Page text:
limit  = 1000   ## The limit of numbers to test if prime

for x in range (5,limit + 1,2):  ## For all odd numbers x to limit

    if not t(x,n):          ## if x % primes[n-1] == 0, then x is composite.
        n += 1              ## Increment n, because primes[n-1]**2 was
        continue            ## encountered, then continue

    if not k(x,n):          ## if x % primes[0 -> n-1] == 0, then
        continue            ## x is composite, continue

    if not e(x,n):          ## if (x+-1) % 3 == 0, then 
        continue            ## x is composite

    primes.append(x)        ## x is prime so append it to the prime list

print ("Number of primes used to generate "+str(len(primes))+": "+str(n-1))
print ("Largest prime used: "+str(primes[n-1]))

Yields primes for any limit, but the code is not optimized so don't expect sieve speed, since it is actually testing each number, not sieveing them.

Although slow compared to good sieves, it ran and finished in < 3 seconds with $limit = 10^6$. This resulted in 78497 primes, generated from $P_1,...,P_n$ where $n = 167 = \pi(\sqrt{limit})-1$, which is the number of primes under $10^6$-1, accounting for 2.

So my question is:

Is this well known and understood from before? In that case, where might I find more information on the topic?

I ask because after weeks of research I have not found a function, except sieves, which doesn't exactly check numbers for primality, that needs no more than $\pi(\sqrt x)$ primes to generate a series of primes.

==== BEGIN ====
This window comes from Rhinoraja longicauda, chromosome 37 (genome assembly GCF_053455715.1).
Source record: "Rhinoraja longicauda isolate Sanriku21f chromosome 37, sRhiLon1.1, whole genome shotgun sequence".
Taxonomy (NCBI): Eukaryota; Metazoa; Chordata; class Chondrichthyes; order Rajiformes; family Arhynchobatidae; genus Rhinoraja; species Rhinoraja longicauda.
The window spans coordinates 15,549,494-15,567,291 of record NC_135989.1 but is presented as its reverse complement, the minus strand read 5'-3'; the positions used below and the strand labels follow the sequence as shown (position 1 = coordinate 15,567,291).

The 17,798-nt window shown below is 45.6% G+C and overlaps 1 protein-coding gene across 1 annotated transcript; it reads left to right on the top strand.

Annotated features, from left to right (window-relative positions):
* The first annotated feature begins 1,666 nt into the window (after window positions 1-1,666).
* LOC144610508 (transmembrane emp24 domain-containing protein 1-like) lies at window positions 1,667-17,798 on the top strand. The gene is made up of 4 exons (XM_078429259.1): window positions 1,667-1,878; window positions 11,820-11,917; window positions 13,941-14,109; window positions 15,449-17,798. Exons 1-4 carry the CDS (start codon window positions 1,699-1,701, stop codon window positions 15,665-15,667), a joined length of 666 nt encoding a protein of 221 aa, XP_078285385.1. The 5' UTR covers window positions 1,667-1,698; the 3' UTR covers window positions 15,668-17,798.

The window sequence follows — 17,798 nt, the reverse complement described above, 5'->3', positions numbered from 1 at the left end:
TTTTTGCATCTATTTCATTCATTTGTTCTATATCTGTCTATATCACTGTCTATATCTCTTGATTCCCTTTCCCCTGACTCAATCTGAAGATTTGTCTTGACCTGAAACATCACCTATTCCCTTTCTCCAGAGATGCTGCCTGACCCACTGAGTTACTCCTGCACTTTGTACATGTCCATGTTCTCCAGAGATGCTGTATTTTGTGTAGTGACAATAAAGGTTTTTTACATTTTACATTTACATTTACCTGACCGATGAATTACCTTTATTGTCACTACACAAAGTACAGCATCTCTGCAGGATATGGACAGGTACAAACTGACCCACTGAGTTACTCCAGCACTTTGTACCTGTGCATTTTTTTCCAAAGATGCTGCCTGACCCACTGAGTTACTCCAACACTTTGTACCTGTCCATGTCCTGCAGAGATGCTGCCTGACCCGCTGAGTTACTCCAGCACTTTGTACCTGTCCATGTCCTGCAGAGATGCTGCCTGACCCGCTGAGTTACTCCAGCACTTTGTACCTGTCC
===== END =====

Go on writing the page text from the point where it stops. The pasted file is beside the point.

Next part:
If I've missed an important point that makes this common knowledge, please tell me so that I may fell the sting of toiling for nothing instead of reading...

Kindest regards,



You've re-discovered trial division.

  • $\begingroup$ You really don't see the point... $\endgroup$
    – JohnWO
    Apr 19 '13 at 1:09
  • 2
    $\begingroup$ @JohnWO: I understand the algorithm perfectly well. $k_{\pi(\sqrt x)}(x)$ is precisely trial division by the primes up to $\sqrt x$. This is a useful algorithm for testing small numbers for primality, don't feel bad that you weren't the first to find it. $\endgroup$
    – Charles
    Apr 19 '13 at 1:54
  • $\begingroup$ I'm sorry if you think I implied that you didn't. My point was to defog the relationship between the primes, prime powers, and the product of primes. $\endgroup$
    – JohnWO
    Apr 19 '13 at 2:12

You have taken the first step to finding Meissel's prime counting formula.

Take a look at this: http://en.wikipedia.org/wiki/Prime-counting_function

  • 2
    $\begingroup$ I can see no use of Bertrand's postulate in your algorithm, and the fact that all primes after 3 are one more or less than a multiple of 3 is most definitely not a result of Euler but a remarkably obvious fact stemming from the fact that they aren't divisible by 3, and there's nothing else for them to be. $\endgroup$ Apr 19 '13 at 1:35